see. think. The History of the Net.




1) Introduction

2) The Internet

2.1) How does the Internet work?
2.2) The 1960s
2.3) The 1970s
2.4) The 1980s
2.5) The 1990s
2.6) The future

3) The World Wide Web

3.1) WWW - a side effect of particle physics
3.2) The father of WWW - Tim Berners-Lee
3.3) Hyper Text Markup Language - HTML
3.4) Browsers

4) Conclusion

5) My sources

6) Disclaimer

7) Glossary

1) Introduction

Welcome to a tour through the history of the Internet!
I suppose you know the history of the Net already a bit, but I'm sure you don't know enough, especially if you are a beginner! This page should help you to understand the Internet a bit better. Have fun! (You can mail me any comments you have!)

2) The Internet

2.1) How does the Internet work?

Before you're going to read something about the History of the Internet, I want you to know how it actually works.
The Internet is a packet-orientated network. That means that the data you transfer is divided in packets. This principle is not new, it was already used in the 1960s. So what happens when you transfer data across the Internet's various networks?
The networks are linked by special computers, the so-called Routers. A Router checks where your packet (your data) goes and decides in which direction to send it. Of course not every Router is linked with every other Router, they just decide on the direction your data takes.
So if the Routers know where the data is going, there must be some kind a address. Of course, there is an address, namely the IP - protocol. As I mentioned above, the data transferred with IP is divided in packets. This is handled by another protocol, the TCP.
It was soon discovered that the IP - addresses (that are, in fact, just numbers) are of course easy to handle for computers, but not for us humans. So the Domain Name System was introduced in 1984.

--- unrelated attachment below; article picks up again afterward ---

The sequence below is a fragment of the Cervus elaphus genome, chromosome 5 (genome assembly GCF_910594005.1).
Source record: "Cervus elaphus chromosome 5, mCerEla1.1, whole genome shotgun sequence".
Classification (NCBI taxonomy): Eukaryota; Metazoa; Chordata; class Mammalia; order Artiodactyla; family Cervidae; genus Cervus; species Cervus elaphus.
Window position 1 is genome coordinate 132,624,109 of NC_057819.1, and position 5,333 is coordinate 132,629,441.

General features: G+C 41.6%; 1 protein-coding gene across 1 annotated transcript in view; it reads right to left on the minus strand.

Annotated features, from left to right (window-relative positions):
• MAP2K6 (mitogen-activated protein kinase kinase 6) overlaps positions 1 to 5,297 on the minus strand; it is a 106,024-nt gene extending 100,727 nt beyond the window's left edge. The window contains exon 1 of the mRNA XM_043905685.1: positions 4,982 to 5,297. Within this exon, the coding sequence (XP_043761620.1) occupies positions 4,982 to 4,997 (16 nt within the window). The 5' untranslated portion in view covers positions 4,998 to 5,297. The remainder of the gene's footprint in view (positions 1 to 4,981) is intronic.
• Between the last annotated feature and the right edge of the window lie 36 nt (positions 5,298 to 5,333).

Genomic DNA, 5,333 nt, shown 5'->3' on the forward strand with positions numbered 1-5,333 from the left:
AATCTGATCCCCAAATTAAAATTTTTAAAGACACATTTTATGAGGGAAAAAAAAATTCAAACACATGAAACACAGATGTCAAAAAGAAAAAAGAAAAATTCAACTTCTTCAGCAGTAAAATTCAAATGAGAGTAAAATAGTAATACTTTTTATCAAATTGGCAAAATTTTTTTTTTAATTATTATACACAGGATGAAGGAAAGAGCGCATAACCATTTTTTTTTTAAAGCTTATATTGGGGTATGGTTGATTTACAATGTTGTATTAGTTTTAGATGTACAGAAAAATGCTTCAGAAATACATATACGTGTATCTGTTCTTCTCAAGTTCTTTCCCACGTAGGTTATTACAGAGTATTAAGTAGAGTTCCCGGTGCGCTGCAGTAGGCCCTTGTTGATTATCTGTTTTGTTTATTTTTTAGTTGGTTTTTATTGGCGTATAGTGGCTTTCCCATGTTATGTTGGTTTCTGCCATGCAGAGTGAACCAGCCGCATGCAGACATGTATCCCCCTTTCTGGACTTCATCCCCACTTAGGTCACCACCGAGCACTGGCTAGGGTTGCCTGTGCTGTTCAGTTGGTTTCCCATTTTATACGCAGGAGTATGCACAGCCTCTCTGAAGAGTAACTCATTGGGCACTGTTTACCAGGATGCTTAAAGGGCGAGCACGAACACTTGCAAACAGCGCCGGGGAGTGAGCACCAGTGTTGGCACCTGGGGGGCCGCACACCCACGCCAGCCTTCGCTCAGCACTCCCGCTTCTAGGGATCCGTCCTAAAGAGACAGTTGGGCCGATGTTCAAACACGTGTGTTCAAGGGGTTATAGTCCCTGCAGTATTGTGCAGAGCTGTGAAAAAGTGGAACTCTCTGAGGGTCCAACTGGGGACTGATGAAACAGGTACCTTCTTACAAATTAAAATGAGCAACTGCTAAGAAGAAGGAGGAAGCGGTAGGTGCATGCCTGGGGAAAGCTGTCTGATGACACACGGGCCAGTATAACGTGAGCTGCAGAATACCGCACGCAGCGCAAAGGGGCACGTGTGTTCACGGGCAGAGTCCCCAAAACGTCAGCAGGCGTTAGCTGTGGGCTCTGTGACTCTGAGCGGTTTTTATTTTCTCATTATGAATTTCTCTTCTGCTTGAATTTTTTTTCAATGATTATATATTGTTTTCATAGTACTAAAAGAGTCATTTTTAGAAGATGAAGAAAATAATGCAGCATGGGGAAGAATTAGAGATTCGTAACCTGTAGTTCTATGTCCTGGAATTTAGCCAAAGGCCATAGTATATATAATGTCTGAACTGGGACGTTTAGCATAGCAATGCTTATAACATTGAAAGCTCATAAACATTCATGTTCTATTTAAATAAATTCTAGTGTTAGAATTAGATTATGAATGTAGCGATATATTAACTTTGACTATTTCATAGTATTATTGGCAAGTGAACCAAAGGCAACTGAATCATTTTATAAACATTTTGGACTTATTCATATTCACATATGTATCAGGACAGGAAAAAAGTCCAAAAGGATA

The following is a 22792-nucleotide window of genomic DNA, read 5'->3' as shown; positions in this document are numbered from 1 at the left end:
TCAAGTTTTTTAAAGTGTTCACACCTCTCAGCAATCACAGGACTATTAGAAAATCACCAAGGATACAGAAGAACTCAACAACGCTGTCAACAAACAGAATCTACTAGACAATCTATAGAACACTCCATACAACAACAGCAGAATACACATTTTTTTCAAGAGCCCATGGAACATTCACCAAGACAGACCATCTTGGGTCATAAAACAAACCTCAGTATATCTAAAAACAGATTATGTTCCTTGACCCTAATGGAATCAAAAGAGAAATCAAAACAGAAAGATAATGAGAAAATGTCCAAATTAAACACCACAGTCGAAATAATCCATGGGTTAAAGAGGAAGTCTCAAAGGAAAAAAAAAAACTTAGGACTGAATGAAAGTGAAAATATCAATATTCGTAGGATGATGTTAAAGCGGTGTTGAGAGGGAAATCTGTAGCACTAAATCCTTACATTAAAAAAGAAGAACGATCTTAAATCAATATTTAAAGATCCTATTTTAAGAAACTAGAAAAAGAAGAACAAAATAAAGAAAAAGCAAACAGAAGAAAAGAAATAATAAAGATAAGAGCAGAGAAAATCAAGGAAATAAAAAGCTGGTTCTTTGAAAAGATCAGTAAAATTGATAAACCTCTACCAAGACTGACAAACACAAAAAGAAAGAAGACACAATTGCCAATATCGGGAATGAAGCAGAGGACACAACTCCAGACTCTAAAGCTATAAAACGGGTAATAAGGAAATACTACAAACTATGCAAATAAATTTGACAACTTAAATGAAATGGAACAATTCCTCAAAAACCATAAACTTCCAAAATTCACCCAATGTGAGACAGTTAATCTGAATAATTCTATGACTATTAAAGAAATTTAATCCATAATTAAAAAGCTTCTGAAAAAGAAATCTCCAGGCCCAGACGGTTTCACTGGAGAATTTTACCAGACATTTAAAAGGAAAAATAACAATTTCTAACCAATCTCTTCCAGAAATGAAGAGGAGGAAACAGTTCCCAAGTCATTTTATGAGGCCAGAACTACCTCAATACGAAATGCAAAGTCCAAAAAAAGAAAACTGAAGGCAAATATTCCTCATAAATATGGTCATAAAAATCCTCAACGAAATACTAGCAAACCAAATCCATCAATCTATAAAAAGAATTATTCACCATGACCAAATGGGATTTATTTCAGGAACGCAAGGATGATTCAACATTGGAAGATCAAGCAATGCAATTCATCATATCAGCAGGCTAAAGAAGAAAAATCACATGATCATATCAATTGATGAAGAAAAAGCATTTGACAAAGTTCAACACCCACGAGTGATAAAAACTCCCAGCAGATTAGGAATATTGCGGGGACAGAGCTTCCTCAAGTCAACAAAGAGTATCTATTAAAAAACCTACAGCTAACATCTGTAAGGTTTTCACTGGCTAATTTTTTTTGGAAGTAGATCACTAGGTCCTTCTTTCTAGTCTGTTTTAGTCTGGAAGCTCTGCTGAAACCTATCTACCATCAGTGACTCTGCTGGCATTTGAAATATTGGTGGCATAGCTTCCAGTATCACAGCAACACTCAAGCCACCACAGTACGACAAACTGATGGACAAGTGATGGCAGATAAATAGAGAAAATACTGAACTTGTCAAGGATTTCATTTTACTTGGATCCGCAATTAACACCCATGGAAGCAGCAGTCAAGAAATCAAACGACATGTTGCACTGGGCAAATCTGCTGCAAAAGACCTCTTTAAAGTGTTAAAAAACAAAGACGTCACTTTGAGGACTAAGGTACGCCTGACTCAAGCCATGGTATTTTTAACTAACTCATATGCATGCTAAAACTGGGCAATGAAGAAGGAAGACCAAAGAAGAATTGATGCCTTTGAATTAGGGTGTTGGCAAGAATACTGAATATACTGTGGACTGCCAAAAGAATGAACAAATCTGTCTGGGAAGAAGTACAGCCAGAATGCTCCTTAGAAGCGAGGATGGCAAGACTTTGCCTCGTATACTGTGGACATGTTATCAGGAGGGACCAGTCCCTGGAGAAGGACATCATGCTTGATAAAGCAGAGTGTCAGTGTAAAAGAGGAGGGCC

This was a brief description of how the Internet functions. If you want to read more, I strongly encourage you to check out the glossary information on DNS and TCP/IP

2.2) 1960s

You might not believe it, but the Net's roots are in the 1960s, the time of the Beatles, of Flower-Power and Hippies. But the 60s were also the time of the cold war between the Soviet Union and the USA. Both countries built more and more atomic weapons, and both of them had the power to wipe out whole cities or even countries.

So the RAND Corporation, America's foremost Cold War thinking machine, faced a strategic problem. How could the US authorities successfully communicate after a nuclear attack? If one computer of a network was destroyed, communication would be impossible. And if there was a central authority, it would surely be the first target for an atomic bomb. So RAND invented a new kind of network. In 1964, the RAND proposal was put forward. Written by Paul Baran, this proposal stated that the new network would have no central authority.

Besides, it would be designed to operate while in tatters. The principles of this network were: All the nodes would be equal in status, each could send and receive messages.